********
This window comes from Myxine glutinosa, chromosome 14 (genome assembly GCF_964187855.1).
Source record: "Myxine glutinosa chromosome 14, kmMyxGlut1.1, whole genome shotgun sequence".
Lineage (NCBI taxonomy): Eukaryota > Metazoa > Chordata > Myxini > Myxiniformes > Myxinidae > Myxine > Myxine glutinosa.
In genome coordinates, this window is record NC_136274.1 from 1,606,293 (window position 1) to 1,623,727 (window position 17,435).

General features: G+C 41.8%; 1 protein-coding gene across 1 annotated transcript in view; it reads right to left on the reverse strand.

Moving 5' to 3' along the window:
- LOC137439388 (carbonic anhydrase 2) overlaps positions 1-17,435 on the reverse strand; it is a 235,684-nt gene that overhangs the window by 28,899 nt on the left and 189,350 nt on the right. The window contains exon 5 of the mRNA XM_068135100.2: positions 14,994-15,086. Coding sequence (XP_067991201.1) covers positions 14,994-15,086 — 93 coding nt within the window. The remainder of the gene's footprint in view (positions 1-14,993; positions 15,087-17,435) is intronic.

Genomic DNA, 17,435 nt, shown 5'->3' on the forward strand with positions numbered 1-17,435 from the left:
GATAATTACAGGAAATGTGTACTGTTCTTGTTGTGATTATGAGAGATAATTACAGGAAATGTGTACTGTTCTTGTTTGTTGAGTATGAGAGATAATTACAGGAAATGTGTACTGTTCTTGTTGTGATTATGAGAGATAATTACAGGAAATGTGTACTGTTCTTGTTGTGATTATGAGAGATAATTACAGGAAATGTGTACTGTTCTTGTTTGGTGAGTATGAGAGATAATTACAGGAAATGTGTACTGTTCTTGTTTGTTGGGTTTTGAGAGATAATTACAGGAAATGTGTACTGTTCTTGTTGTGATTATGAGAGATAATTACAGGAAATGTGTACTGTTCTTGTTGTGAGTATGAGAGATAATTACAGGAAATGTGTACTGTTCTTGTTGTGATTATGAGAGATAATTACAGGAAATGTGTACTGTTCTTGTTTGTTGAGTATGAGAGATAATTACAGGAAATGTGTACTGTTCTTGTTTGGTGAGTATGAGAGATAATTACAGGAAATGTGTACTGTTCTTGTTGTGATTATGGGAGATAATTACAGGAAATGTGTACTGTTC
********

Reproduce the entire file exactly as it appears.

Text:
This window comes from Myxine glutinosa, chromosome 14 (genome assembly GCF_964187855.1).
Source record: "Myxine glutinosa chromosome 14, kmMyxGlut1.1, whole genome shotgun sequence".
Lineage (NCBI taxonomy): Eukaryota > Metazoa > Chordata > Myxini > Myxiniformes > Myxinidae > Myxine > Myxine glutinosa.
In genome coordinates, this window is record NC_136274.1 from 1,606,293 (window position 1) to 1,623,727 (window position 17,435).

General features: G+C 41.8%; 1 protein-coding gene across 1 annotated transcript in view; it reads right to left on the reverse strand.

Moving 5' to 3' along the window:
- LOC137439388 (carbonic anhydrase 2) overlaps positions 1-17,435 on the reverse strand; it is a 235,684-nt gene that overhangs the window by 28,899 nt on the left and 189,350 nt on the right. The window contains exon 5 of the mRNA XM_068135100.2: positions 14,994-15,086. Coding sequence (XP_067991201.1) covers positions 14,994-15,086 — 93 coding nt within the window. The remainder of the gene's footprint in view (positions 1-14,993; positions 15,087-17,435) is intronic.

Genomic DNA, 17,435 nt, shown 5'->3' on the forward strand with positions numbered 1-17,435 from the left:
GATAATTACAGGAAATGTGTACTGTTCTTGTTGTGATTATGAGAGATAATTACAGGAAATGTGTACTGTTCTTGTTTGTTGAGTATGAGAGATAATTACAGGAAATGTGTACTGTTCTTGTTGTGATTATGAGAGATAATTACAGGAAATGTGTACTGTTCTTGTTGTGATTATGAGAGATAATTACAGGAAATGTGTACTGTTCTTGTTTGGTGAGTATGAGAGATAATTACAGGAAATGTGTACTGTTCTTGTTTGTTGGGTTTTGAGAGATAATTACAGGAAATGTGTACTGTTCTTGTTGTGATTATGAGAGATAATTACAGGAAATGTGTACTGTTCTTGTTGTGAGTATGAGAGATAATTACAGGAAATGTGTACTGTTCTTGTTGTGATTATGAGAGATAATTACAGGAAATGTGTACTGTTCTTGTTTGTTGAGTATGAGAGATAATTACAGGAAATGTGTACTGTTCTTGTTTGGTGAGTATGAGAGATAATTACAGGAAATGTGTACTGTTCTTGTTGTGATTATGGGAGATAATTACAGGAAATGTGTACTGTTC